In 1996 the collaborative effort between Kool Keith, Dan The Automator and DJ Q-Bert resulted in the unconventional but widely regarded cult classic, Dr Octagonecologyst – A tale of an extra-terrestrial time traveling gynecologist and surgeon from the planet Jupiter. Most certainly unlike anything that has ever come before it, there was however a follow up 10 years later in 2006 titled The Return Of Dr. Octagon but with the lack of Dan The Automator production and the contractual problems leading to Kool Keith not having a lot of impact on the final product most fans ignore its position in Dr. Octagon canon.

Fast forward to 2018 and the band is back together again with their new album titled Moosebumps: An Exploration Into Modern Day Horripilation. The first single “Octagon, Octagon” got even the most skeptical of Keith fans’ mouths watering. Production wise it picks up right where the debut album left off. The boom bap drums accompanied by Automator’s spaced out sound selection give off the vibe of the main title scene from a sci-fi horror movie. As for Kool Keith, well he sounds refreshed and more focused than he has in a long time. You can hear the direction in his voice, it sounds like he knows exactly where Dr. Octagon is going.

If the single “Area 54” is anything to go by then this album is going to be one to listen to from start to finish. In an age of YouTube wonders and SoundCloud singles, the three members of Dr. Octagon have crafted a full-length multi-track work of art. They aren’t trying to be the next anything except a better version of their last outing. With some familiar samples sprinkled over the neck snapping breakbeat, they have managed to make this actually sound like a sequel album, not just an album that has a sequel for the title.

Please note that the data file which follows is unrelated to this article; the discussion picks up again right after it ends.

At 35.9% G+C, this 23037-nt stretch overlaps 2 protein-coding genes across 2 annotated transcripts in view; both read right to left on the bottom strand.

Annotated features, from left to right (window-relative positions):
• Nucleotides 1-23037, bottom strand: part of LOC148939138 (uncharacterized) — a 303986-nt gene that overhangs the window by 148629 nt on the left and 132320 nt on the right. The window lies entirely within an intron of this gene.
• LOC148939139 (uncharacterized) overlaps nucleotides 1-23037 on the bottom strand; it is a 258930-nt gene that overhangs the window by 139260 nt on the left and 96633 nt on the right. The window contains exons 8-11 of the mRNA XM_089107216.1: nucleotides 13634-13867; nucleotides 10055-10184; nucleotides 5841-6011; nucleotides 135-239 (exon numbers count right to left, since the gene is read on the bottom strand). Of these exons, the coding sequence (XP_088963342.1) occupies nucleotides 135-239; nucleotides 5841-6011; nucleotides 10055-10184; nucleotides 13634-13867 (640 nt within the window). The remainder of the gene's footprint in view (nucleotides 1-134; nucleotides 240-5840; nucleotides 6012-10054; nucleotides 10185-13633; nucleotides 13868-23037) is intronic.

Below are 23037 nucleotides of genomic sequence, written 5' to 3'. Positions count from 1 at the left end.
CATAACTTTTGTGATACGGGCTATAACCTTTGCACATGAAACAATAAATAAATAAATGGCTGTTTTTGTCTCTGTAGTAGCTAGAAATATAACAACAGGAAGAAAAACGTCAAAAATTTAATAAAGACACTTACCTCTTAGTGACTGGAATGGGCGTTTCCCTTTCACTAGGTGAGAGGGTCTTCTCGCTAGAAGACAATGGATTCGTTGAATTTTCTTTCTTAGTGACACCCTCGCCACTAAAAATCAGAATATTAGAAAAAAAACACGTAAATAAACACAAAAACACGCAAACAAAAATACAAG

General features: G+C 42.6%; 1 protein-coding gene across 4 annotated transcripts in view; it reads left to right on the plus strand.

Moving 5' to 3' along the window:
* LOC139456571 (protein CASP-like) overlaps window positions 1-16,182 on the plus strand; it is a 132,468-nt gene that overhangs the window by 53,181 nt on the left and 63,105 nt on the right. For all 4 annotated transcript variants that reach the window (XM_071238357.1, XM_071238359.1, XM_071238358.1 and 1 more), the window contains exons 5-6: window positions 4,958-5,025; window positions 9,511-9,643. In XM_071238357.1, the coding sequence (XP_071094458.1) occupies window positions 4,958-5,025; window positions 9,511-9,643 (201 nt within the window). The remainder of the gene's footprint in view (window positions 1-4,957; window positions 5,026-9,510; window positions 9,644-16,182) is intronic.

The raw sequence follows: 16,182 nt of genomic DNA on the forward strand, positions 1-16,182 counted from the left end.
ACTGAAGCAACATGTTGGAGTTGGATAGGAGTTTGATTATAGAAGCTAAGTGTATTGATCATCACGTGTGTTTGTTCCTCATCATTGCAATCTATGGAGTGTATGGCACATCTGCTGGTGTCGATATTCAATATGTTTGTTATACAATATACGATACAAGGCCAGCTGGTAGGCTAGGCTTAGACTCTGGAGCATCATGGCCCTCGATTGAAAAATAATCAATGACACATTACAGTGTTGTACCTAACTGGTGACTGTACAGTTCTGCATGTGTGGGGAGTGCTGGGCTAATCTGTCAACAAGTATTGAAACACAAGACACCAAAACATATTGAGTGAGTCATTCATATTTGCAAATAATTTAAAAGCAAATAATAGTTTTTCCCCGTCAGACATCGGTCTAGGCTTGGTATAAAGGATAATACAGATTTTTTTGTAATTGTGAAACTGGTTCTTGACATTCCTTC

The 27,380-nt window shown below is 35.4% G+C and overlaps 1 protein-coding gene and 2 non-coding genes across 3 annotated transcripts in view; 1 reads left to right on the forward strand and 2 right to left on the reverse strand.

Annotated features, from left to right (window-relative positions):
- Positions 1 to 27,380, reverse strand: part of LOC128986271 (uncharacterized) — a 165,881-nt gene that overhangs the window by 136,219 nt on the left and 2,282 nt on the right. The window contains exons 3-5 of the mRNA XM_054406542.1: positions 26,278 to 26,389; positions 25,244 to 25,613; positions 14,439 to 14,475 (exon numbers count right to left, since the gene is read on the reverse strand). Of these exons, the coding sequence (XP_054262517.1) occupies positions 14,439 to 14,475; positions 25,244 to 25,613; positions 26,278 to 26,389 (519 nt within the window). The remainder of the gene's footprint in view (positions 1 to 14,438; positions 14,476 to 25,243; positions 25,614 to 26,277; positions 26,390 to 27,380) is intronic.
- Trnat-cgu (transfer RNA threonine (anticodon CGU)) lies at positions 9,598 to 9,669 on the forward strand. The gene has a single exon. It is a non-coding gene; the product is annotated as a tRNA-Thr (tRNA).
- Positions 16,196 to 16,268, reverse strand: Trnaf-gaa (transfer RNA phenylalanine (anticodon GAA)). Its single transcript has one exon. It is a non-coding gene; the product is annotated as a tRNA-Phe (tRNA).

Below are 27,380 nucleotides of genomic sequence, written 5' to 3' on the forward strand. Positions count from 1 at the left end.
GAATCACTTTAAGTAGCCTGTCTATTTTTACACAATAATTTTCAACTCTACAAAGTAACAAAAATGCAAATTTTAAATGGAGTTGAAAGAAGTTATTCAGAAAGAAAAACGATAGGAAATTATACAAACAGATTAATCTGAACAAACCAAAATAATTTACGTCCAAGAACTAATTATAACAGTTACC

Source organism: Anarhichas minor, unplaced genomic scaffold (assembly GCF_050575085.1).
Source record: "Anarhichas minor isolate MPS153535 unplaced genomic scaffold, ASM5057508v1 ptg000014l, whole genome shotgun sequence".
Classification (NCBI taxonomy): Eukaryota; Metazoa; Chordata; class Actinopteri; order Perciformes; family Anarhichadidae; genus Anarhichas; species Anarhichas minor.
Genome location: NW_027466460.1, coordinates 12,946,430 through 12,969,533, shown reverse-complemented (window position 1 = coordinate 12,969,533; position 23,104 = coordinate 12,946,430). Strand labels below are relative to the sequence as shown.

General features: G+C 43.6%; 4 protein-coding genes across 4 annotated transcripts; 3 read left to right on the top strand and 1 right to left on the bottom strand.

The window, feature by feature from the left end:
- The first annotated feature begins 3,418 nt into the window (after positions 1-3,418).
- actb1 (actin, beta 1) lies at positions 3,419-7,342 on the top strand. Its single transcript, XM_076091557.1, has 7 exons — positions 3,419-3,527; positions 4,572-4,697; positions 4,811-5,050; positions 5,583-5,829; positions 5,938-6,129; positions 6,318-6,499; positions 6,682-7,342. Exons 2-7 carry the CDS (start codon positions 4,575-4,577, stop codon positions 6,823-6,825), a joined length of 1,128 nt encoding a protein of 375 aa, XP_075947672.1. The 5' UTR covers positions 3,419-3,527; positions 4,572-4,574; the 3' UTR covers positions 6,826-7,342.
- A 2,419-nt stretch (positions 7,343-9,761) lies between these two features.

The first official video released from the record is “Flying Waterbed” – a visual ode to martial arts cinema and exploitation film. An infectious 2 bar horn sample that is manipulated into somewhat of a hypnotic soundtrack for Keith to space surf around vocally. Verse wise it is best to not ask questions; let’s just say that the record is anything but predictable. It’s not the type of lyricism that warrants critique, as no one except Keith really knows what the end game is here. Interpol singer Paul Banks lends his voice to the single for a trippy and psychedelic hook which comforts the rest of the song rather than overshadowing it like a lot of hip-hop singles that feature singers seem to do.

All in all this album sounds like a very warm welcome back to concept albums and dare we say it… the DJ. DJ Q-Bert’s contributions to the recordings at times expose what a lot of rappers have been leaving out. Welcome back Doc, you have been missed.